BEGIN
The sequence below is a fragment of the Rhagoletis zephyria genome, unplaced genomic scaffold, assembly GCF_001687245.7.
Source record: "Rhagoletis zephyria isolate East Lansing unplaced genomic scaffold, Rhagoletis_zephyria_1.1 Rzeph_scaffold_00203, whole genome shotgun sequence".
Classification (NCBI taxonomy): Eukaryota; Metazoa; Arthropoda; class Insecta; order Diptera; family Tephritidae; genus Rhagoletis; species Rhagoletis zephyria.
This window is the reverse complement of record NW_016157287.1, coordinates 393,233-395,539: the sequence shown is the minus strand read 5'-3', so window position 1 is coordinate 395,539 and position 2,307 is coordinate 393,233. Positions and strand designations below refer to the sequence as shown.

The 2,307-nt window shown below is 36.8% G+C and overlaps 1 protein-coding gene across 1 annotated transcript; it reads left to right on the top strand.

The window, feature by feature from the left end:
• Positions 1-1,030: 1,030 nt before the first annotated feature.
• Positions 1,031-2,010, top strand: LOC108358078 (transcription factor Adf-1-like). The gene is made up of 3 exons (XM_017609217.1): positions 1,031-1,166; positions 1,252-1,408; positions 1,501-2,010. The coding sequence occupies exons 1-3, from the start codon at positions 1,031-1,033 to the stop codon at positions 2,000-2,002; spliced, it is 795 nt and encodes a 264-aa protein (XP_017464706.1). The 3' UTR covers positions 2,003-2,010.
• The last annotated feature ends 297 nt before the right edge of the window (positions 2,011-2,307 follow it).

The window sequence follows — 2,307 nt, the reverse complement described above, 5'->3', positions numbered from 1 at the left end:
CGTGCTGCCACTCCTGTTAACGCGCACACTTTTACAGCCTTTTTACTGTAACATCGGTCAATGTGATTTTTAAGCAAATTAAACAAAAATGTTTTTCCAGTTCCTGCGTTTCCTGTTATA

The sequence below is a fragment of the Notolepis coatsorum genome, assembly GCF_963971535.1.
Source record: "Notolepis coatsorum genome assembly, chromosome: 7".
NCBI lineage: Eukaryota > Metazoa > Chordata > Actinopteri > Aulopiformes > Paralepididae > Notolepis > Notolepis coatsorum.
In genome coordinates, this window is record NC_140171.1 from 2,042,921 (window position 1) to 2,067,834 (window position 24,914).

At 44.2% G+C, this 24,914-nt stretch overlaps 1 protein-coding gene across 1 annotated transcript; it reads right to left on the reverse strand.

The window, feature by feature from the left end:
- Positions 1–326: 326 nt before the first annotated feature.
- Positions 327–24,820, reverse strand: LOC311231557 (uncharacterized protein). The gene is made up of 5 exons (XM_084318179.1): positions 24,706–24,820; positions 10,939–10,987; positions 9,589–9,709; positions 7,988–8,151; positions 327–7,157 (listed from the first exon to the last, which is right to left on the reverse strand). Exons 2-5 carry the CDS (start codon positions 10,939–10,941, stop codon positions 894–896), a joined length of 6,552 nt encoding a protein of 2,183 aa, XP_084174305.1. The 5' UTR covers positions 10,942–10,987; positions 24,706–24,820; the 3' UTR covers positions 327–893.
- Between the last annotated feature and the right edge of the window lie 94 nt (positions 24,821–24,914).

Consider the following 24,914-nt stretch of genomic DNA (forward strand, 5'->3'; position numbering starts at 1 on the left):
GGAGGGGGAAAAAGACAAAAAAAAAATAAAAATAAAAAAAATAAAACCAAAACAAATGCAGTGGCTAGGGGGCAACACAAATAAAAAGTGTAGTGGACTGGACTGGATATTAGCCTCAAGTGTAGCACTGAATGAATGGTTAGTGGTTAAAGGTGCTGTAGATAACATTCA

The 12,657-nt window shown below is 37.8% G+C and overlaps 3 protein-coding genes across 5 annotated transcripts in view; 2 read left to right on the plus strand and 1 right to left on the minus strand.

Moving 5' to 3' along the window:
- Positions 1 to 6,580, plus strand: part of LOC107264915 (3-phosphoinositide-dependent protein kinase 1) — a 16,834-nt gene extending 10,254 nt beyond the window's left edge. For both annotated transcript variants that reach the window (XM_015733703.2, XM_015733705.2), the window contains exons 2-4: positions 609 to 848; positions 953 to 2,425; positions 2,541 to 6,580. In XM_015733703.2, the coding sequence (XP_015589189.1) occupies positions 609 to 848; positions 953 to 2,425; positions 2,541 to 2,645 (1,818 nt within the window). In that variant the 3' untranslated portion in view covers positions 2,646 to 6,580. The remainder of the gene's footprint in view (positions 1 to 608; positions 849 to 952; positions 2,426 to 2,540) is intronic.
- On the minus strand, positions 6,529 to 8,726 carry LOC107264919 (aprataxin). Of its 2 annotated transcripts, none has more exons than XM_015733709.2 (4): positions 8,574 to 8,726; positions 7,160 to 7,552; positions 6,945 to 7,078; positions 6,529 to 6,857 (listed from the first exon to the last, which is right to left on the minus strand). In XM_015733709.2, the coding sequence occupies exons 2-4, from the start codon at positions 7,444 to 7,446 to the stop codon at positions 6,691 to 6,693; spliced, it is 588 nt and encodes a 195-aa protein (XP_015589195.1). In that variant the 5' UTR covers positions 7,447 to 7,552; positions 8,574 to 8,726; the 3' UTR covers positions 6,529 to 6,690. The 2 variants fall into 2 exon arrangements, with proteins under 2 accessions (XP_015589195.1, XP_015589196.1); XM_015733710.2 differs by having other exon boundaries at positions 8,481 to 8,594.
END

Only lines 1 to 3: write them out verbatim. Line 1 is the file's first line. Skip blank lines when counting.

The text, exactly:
The sequence below is a fragment of the Rhagoletis zephyria genome, unplaced genomic scaffold, assembly GCF_001687245.7.
Source record: "Rhagoletis zephyria isolate East Lansing unplaced genomic scaffold, Rhagoletis_zephyria_1.1 Rzeph_scaffold_00203, whole genome shotgun sequence".
Classification (NCBI taxonomy): Eukaryota; Metazoa; Arthropoda; class Insecta; order Diptera; family Tephritidae; genus Rhagoletis; species Rhagoletis zephyria.